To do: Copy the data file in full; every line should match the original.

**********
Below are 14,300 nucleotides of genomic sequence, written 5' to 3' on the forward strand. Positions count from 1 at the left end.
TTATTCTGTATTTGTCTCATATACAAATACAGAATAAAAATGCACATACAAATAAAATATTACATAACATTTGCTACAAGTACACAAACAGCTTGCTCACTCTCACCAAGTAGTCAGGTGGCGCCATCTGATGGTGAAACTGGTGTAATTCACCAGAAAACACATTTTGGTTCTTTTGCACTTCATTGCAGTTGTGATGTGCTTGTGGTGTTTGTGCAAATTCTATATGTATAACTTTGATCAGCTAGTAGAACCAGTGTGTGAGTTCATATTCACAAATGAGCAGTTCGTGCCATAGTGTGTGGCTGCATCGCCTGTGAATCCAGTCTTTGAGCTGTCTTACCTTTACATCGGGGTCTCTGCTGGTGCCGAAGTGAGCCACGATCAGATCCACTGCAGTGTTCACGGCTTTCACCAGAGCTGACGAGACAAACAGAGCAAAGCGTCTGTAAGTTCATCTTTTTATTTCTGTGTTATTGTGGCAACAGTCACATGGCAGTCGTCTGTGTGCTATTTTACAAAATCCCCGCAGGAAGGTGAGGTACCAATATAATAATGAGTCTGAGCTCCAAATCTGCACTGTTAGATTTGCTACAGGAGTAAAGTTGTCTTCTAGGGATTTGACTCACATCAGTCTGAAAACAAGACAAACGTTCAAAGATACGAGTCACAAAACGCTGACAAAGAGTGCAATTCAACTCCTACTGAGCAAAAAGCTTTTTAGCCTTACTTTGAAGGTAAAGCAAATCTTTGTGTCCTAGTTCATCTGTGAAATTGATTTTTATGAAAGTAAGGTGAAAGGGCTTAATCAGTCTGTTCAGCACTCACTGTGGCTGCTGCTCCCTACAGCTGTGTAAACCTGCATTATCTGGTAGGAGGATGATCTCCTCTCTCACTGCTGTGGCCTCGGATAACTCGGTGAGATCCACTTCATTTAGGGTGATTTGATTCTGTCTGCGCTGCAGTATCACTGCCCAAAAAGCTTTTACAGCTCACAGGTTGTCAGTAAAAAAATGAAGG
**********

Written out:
Below are 14,300 nucleotides of genomic sequence, written 5' to 3' on the forward strand. Positions count from 1 at the left end.
TTATTCTGTATTTGTCTCATATACAAATACAGAATAAAAATGCACATACAAATAAAATATTACATAACATTTGCTACAAGTACACAAACAGCTTGCTCACTCTCACCAAGTAGTCAGGTGGCGCCATCTGATGGTGAAACTGGTGTAATTCACCAGAAAACACATTTTGGTTCTTTTGCACTTCATTGCAGTTGTGATGTGCTTGTGGTGTTTGTGCAAATTCTATATGTATAACTTTGATCAGCTAGTAGAACCAGTGTGTGAGTTCATATTCACAAATGAGCAGTTCGTGCCATAGTGTGTGGCTGCATCGCCTGTGAATCCAGTCTTTGAGCTGTCTTACCTTTACATCGGGGTCTCTGCTGGTGCCGAAGTGAGCCACGATCAGATCCACTGCAGTGTTCACGGCTTTCACCAGAGCTGACGAGACAAACAGAGCAAAGCGTCTGTAAGTTCATCTTTTTATTTCTGTGTTATTGTGGCAACAGTCACATGGCAGTCGTCTGTGTGCTATTTTACAAAATCCCCGCAGGAAGGTGAGGTACCAATATAATAATGAGTCTGAGCTCCAAATCTGCACTGTTAGATTTGCTACAGGAGTAAAGTTGTCTTCTAGGGATTTGACTCACATCAGTCTGAAAACAAGACAAACGTTCAAAGATACGAGTCACAAAACGCTGACAAAGAGTGCAATTCAACTCCTACTGAGCAAAAAGCTTTTTAGCCTTACTTTGAAGGTAAAGCAAATCTTTGTGTCCTAGTTCATCTGTGAAATTGATTTTTATGAAAGTAAGGTGAAAGGGCTTAATCAGTCTGTTCAGCACTCACTGTGGCTGCTGCTCCCTACAGCTGTGTAAACCTGCATTATCTGGTAGGAGGATGATCTCCTCTCTCACTGCTGTGGCCTCGGATAACTCGGTGAGATCCACTTCATTTAGGGTGATTTGATTCTGTCTGCGCTGCAGTATCACTGCCCAAAAAGCTTTTACAGCTCACAGGTTGTCAGTAAAAAAATGAAGG